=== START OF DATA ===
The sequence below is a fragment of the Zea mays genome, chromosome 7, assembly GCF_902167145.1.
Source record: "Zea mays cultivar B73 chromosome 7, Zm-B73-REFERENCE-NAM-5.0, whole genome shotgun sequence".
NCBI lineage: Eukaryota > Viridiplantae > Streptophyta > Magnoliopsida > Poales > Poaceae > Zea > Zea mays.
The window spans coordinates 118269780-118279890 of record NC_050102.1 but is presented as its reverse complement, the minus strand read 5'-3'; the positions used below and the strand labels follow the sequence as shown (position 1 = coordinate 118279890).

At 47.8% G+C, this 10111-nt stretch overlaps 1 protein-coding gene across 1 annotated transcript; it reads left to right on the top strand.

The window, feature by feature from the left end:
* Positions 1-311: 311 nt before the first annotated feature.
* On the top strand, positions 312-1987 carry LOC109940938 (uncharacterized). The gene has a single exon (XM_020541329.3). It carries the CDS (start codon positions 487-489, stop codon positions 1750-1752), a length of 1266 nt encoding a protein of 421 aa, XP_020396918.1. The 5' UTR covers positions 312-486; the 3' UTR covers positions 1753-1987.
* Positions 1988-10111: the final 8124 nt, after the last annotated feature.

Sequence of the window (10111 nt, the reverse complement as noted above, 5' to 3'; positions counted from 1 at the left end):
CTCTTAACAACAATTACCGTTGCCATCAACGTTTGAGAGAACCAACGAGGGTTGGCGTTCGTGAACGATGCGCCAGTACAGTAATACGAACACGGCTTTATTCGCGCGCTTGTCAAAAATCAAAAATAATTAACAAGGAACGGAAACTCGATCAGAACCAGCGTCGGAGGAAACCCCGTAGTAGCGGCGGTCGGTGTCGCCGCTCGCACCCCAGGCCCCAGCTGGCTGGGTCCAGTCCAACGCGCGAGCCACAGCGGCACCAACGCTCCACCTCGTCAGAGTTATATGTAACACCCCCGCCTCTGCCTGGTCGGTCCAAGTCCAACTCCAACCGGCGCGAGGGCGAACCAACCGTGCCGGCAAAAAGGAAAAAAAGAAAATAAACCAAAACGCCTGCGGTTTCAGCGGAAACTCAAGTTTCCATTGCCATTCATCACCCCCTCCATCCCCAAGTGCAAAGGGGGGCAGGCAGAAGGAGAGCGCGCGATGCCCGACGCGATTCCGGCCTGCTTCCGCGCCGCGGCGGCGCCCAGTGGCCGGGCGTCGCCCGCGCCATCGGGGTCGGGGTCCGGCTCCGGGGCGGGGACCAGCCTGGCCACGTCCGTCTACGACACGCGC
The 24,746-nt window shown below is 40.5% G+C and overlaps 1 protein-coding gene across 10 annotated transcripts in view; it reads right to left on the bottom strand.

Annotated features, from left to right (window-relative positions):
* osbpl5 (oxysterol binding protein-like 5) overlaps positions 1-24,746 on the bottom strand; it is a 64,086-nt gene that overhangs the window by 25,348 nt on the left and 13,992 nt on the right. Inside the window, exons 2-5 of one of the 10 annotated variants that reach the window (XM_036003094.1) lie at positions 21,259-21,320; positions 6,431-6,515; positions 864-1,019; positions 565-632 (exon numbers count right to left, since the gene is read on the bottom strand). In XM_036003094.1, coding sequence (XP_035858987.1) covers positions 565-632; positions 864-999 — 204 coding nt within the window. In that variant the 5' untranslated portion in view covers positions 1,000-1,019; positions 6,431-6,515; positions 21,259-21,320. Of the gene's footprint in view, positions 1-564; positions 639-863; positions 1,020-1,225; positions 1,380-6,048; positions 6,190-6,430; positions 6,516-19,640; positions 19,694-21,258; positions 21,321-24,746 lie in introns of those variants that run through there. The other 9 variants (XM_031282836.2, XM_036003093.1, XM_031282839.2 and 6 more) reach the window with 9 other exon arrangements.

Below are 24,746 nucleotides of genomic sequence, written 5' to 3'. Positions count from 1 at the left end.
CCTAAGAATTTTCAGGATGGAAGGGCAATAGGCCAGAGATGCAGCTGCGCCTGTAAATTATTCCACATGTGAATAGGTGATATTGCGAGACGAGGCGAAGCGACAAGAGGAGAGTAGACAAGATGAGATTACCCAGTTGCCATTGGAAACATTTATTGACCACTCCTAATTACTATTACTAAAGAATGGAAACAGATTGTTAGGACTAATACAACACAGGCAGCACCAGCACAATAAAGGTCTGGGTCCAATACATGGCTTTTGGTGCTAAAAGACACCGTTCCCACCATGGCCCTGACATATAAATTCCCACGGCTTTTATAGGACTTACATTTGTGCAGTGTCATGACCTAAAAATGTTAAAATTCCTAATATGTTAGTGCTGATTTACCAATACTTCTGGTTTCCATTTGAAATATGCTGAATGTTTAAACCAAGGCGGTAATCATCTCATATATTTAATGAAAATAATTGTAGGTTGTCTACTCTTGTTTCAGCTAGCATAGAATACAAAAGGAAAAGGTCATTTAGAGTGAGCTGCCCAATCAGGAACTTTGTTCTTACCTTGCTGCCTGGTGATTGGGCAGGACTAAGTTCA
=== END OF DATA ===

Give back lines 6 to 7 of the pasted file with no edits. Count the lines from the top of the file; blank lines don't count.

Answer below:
The window, feature by feature from the left end:
* Positions 1-311: 311 nt before the first annotated feature.